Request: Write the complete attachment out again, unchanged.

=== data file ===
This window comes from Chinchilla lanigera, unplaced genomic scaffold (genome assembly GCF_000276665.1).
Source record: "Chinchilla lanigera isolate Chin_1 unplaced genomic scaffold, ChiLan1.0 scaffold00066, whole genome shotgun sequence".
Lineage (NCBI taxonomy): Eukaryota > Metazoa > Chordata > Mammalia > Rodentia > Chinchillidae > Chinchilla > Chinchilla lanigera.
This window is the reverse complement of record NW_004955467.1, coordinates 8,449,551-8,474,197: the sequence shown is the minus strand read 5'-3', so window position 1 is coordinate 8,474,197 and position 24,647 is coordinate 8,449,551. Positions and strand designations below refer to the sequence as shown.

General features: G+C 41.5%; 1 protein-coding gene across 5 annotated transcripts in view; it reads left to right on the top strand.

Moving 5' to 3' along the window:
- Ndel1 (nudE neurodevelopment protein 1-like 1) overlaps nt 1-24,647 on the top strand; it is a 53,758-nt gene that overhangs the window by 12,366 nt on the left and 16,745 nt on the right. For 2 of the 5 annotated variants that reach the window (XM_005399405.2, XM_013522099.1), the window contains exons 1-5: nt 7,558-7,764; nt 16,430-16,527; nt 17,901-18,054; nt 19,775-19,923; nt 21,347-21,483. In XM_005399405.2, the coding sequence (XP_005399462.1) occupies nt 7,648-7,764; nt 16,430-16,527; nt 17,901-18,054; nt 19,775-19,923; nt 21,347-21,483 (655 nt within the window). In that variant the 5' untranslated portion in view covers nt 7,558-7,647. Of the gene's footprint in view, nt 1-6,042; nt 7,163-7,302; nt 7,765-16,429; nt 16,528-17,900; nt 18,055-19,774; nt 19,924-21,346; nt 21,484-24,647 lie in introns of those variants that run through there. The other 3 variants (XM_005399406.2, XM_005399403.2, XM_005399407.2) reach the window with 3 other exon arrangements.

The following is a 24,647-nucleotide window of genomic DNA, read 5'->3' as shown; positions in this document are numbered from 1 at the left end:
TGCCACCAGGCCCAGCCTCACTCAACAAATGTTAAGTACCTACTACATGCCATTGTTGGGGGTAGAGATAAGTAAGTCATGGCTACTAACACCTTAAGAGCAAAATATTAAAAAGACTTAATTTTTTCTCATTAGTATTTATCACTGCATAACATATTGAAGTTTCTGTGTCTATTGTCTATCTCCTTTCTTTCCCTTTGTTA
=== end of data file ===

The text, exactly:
This window comes from Chinchilla lanigera, unplaced genomic scaffold (genome assembly GCF_000276665.1).
Source record: "Chinchilla lanigera isolate Chin_1 unplaced genomic scaffold, ChiLan1.0 scaffold00066, whole genome shotgun sequence".
Lineage (NCBI taxonomy): Eukaryota > Metazoa > Chordata > Mammalia > Rodentia > Chinchillidae > Chinchilla > Chinchilla lanigera.
This window is the reverse complement of record NW_004955467.1, coordinates 8,449,551-8,474,197: the sequence shown is the minus strand read 5'-3', so window position 1 is coordinate 8,474,197 and position 24,647 is coordinate 8,449,551. Positions and strand designations below refer to the sequence as shown.

General features: G+C 41.5%; 1 protein-coding gene across 5 annotated transcripts in view; it reads left to right on the top strand.

Moving 5' to 3' along the window:
- Ndel1 (nudE neurodevelopment protein 1-like 1) overlaps nt 1-24,647 on the top strand; it is a 53,758-nt gene that overhangs the window by 12,366 nt on the left and 16,745 nt on the right. For 2 of the 5 annotated variants that reach the window (XM_005399405.2, XM_013522099.1), the window contains exons 1-5: nt 7,558-7,764; nt 16,430-16,527; nt 17,901-18,054; nt 19,775-19,923; nt 21,347-21,483. In XM_005399405.2, the coding sequence (XP_005399462.1) occupies nt 7,648-7,764; nt 16,430-16,527; nt 17,901-18,054; nt 19,775-19,923; nt 21,347-21,483 (655 nt within the window). In that variant the 5' untranslated portion in view covers nt 7,558-7,647. Of the gene's footprint in view, nt 1-6,042; nt 7,163-7,302; nt 7,765-16,429; nt 16,528-17,900; nt 18,055-19,774; nt 19,924-21,346; nt 21,484-24,647 lie in introns of those variants that run through there. The other 3 variants (XM_005399406.2, XM_005399403.2, XM_005399407.2) reach the window with 3 other exon arrangements.

The following is a 24,647-nucleotide window of genomic DNA, read 5'->3' as shown; positions in this document are numbered from 1 at the left end:
TGCCACCAGGCCCAGCCTCACTCAACAAATGTTAAGTACCTACTACATGCCATTGTTGGGGGTAGAGATAAGTAAGTCATGGCTACTAACACCTTAAGAGCAAAATATTAAAAAGACTTAATTTTTTCTCATTAGTATTTATCACTGCATAACATATTGAAGTTTCTGTGTCTATTGTCTATCTCCTTTCTTTCCCTTTGTTA